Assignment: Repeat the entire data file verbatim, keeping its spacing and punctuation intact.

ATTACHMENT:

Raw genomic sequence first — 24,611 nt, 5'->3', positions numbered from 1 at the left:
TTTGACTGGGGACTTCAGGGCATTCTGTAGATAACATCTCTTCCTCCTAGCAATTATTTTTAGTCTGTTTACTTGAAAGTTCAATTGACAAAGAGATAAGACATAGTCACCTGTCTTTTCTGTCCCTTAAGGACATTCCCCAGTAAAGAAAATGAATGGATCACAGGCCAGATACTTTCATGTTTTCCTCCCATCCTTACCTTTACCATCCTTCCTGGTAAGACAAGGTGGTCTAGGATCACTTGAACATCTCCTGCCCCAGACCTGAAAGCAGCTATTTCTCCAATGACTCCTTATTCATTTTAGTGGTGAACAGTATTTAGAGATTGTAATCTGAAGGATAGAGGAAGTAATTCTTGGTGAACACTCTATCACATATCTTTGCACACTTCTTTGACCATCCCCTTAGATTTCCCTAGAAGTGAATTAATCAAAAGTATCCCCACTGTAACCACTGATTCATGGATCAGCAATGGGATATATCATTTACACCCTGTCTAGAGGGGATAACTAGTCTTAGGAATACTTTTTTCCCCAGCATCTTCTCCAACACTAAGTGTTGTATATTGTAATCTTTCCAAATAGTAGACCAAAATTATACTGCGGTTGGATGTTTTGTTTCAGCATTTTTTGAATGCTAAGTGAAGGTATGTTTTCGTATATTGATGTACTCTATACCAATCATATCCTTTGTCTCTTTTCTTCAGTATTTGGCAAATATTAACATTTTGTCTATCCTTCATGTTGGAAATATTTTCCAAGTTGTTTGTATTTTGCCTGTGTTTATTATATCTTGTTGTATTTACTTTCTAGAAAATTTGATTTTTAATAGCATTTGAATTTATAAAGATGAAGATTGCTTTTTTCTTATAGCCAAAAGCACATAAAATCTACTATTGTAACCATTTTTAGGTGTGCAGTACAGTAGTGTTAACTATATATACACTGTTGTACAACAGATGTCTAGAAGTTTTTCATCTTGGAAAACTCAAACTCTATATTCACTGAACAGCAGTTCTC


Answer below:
Raw genomic sequence first — 24,611 nt, 5'->3', positions numbered from 1 at the left:
TTTGACTGGGGACTTCAGGGCATTCTGTAGATAACATCTCTTCCTCCTAGCAATTATTTTTAGTCTGTTTACTTGAAAGTTCAATTGACAAAGAGATAAGACATAGTCACCTGTCTTTTCTGTCCCTTAAGGACATTCCCCAGTAAAGAAAATGAATGGATCACAGGCCAGATACTTTCATGTTTTCCTCCCATCCTTACCTTTACCATCCTTCCTGGTAAGACAAGGTGGTCTAGGATCACTTGAACATCTCCTGCCCCAGACCTGAAAGCAGCTATTTCTCCAATGACTCCTTATTCATTTTAGTGGTGAACAGTATTTAGAGATTGTAATCTGAAGGATAGAGGAAGTAATTCTTGGTGAACACTCTATCACATATCTTTGCACACTTCTTTGACCATCCCCTTAGATTTCCCTAGAAGTGAATTAATCAAAAGTATCCCCACTGTAACCACTGATTCATGGATCAGCAATGGGATATATCATTTACACCCTGTCTAGAGGGGATAACTAGTCTTAGGAATACTTTTTTCCCCAGCATCTTCTCCAACACTAAGTGTTGTATATTGTAATCTTTCCAAATAGTAGACCAAAATTATACTGCGGTTGGATGTTTTGTTTCAGCATTTTTTGAATGCTAAGTGAAGGTATGTTTTCGTATATTGATGTACTCTATACCAATCATATCCTTTGTCTCTTTTCTTCAGTATTTGGCAAATATTAACATTTTGTCTATCCTTCATGTTGGAAATATTTTCCAAGTTGTTTGTATTTTGCCTGTGTTTATTATATCTTGTTGTATTTACTTTCTAGAAAATTTGATTTTTAATAGCATTTGAATTTATAAAGATGAAGATTGCTTTTTTCTTATAGCCAAAAGCACATAAAATCTACTATTGTAACCATTTTTAGGTGTGCAGTACAGTAGTGTTAACTATATATACACTGTTGTACAACAGATGTCTAGAAGTTTTTCATCTTGGAAAACTCAAACTCTATATTCACTGAACAGCAGTTCTC